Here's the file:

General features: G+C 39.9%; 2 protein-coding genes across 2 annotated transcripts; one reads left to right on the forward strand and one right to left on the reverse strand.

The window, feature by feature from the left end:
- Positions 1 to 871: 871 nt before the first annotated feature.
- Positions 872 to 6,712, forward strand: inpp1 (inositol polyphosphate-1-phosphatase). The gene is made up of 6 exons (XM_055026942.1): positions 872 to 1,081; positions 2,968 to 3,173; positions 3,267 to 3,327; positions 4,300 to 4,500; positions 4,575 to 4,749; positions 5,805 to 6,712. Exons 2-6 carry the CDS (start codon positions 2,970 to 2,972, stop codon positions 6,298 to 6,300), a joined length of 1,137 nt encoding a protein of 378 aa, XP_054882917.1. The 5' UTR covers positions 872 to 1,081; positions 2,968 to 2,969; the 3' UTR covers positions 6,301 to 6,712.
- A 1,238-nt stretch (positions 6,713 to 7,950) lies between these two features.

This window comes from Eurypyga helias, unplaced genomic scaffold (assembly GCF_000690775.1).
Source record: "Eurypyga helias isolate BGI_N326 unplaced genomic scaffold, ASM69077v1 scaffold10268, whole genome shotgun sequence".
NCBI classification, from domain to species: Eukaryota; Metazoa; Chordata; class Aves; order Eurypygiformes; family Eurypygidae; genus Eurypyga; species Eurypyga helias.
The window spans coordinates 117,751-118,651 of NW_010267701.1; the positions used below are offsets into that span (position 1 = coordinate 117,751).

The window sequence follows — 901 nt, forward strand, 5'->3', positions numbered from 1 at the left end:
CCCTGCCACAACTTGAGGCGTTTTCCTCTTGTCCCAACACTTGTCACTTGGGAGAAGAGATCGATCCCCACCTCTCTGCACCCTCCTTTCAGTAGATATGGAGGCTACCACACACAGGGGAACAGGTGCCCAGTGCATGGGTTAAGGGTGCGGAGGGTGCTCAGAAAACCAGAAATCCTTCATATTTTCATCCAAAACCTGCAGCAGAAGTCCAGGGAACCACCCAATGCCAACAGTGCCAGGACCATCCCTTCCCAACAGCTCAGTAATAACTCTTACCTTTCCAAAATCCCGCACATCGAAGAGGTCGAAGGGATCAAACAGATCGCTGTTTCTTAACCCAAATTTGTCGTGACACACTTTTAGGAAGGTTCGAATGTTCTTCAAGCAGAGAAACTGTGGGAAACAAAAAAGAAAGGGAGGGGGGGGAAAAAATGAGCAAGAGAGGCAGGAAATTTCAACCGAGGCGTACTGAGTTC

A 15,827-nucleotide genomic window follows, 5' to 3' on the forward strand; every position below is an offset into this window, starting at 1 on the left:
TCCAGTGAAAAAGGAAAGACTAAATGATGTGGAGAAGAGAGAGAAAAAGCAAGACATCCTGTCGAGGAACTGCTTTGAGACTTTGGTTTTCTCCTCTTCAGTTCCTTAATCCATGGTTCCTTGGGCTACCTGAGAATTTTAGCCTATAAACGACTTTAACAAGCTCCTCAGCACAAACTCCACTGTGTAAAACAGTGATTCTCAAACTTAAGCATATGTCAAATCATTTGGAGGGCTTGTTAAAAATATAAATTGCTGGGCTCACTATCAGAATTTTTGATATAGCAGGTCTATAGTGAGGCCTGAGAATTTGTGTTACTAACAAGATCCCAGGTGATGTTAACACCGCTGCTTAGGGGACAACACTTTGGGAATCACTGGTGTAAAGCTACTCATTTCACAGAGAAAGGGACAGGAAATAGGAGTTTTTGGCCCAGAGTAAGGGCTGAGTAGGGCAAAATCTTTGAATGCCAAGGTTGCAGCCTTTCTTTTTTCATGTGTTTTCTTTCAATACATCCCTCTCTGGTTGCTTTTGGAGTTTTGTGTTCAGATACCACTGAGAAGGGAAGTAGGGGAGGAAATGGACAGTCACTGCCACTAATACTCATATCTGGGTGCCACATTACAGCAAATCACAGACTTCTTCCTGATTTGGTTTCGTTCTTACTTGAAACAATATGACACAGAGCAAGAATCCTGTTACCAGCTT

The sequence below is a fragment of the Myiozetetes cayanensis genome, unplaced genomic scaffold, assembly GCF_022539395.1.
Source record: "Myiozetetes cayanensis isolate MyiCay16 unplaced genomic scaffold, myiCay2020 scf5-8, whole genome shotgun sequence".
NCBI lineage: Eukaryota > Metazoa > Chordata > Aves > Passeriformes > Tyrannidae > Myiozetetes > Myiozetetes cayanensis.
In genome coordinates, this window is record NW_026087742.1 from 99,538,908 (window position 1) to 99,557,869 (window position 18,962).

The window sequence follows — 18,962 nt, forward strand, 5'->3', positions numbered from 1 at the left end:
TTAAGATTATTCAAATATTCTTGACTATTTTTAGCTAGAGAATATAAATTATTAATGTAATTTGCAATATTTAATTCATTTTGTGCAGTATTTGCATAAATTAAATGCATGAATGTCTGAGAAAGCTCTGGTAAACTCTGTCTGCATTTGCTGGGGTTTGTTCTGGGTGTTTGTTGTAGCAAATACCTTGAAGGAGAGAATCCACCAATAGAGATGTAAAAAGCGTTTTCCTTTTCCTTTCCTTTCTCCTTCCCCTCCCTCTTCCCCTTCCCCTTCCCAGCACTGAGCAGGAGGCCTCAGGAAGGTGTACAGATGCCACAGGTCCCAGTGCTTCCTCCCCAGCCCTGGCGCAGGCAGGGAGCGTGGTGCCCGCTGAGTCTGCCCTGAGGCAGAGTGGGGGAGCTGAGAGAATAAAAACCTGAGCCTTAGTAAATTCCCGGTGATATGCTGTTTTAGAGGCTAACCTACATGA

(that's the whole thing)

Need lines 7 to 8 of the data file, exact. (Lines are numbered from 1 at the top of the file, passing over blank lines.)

Source record: "Eurypyga helias isolate BGI_N326 unplaced genomic scaffold, ASM69077v1 scaffold10268, whole genome shotgun sequence".
NCBI classification, from domain to species: Eukaryota; Metazoa; Chordata; class Aves; order Eurypygiformes; family Eurypygidae; genus Eurypyga; species Eurypyga helias.